And while we are on the subject of owners, how do you compare Suffolk residents Delia Smith and Michael Wynn Jones with Marcus Evans. Smith and Jones are prepared to put their heads above the parapet, even if they do class themselves as poor millionaires. Success on the pitch is what moves City closer to self sufficiency, not them dipping into their pockets every transfer window. Admirable political views (depending on your own persuasion of course) makes them even more admirable. But what of Mr Evans? Rarely seen, he is currently embroiled in a bit of Olympic controversy, involving his company and Olympic Games tickets. For Town fans, all they will be interested in is seeing him write out some bigger cheques to bring in some quality players. Personally, I'd take City's owners any day of the week.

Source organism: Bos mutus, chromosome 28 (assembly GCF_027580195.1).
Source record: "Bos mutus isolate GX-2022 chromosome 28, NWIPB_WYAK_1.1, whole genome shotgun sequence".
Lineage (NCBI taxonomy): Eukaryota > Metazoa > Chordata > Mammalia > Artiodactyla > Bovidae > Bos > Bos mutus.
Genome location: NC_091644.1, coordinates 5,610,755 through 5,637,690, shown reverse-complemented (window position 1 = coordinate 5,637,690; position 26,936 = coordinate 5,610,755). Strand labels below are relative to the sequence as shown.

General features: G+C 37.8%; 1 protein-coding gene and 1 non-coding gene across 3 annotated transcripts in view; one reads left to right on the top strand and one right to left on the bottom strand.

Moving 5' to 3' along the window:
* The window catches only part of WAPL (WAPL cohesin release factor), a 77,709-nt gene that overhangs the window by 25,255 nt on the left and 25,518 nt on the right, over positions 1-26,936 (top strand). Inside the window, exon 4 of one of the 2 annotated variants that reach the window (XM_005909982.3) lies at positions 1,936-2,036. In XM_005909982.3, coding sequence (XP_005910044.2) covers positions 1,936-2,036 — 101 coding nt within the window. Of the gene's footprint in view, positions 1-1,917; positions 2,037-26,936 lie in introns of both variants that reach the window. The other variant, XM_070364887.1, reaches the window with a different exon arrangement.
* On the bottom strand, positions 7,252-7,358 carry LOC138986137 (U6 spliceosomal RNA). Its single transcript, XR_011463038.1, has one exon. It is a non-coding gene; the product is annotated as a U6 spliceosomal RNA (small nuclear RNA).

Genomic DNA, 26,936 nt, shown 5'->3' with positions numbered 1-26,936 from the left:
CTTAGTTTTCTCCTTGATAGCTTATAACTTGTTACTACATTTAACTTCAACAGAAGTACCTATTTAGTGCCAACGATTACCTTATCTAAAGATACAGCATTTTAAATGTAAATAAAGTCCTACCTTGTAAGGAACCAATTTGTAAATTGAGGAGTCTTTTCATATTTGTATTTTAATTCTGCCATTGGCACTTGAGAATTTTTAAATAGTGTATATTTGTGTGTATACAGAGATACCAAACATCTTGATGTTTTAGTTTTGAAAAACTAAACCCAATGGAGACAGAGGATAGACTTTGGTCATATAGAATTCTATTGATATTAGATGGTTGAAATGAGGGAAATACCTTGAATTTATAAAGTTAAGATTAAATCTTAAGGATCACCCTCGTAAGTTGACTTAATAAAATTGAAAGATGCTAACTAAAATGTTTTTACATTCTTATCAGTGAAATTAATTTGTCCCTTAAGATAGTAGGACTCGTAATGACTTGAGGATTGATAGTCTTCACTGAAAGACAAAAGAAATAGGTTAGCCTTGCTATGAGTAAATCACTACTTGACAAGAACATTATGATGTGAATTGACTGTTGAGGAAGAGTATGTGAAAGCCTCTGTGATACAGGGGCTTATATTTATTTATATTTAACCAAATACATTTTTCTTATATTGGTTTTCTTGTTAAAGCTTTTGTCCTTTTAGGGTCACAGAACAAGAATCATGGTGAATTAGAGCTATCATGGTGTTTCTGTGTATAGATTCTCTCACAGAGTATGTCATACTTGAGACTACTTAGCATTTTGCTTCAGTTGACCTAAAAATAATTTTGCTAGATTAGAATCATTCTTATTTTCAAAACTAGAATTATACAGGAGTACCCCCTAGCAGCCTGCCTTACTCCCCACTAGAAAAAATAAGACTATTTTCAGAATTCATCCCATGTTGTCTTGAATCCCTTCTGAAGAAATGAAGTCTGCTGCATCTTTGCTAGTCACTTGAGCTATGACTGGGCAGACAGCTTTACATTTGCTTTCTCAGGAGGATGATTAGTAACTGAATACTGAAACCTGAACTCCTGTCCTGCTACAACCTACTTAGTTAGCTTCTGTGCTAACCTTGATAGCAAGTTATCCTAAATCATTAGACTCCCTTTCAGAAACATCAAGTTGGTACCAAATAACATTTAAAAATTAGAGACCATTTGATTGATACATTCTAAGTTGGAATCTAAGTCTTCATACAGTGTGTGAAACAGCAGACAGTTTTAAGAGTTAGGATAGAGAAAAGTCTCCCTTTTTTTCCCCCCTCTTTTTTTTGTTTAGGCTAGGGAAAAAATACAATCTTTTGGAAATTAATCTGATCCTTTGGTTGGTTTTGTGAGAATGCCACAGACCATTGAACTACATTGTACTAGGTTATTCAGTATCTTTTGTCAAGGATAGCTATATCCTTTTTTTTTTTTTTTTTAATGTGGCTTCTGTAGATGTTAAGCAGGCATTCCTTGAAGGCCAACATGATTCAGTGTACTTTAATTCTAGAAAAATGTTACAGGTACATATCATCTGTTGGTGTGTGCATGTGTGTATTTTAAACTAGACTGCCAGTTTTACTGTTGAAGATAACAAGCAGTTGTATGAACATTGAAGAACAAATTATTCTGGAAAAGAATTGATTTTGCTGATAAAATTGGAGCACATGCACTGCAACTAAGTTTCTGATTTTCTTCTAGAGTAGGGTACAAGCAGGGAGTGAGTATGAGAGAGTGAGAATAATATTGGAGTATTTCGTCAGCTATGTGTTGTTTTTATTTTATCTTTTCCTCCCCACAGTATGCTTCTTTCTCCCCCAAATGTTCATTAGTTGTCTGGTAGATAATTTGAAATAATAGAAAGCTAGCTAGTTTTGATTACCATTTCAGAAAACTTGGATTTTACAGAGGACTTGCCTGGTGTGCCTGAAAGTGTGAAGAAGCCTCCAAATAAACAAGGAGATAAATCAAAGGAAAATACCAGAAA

Grounds for concern?

Portman Road will, inevitably, be jammed to the rafters on Sunday. The locals won't know what has hit them (metaphorically, of course). A crowd of 17,320 were there for Town's first game of the season, against Barnsley – that's less than 60pc of capacity. Norwich's 26,236 was 96pc. Last season, Town averaged 18,918. It is perhaps inappropriate to mention City's given they were in the Premier League. But we'll do it anyway: average 26,972. Not bad, eh?

Best fans?

Away fans always make the most noise: Ipswich's travelling support last season was just as noisy as City's will be on Sunday. At home, it is a different ball game: Carrow Road is quiet on match days. Seriously quiet. By all accounts, Portman Road isn't much louder. However, fans do need something to shout about and they can be notoriously fickle: On Saturday City's home draw with Sheffield Wednesday was greeted by booing in some places. It's ok to boo: it's your freedom. It's also okay to point out that it's the least encouraging sign of disaffection.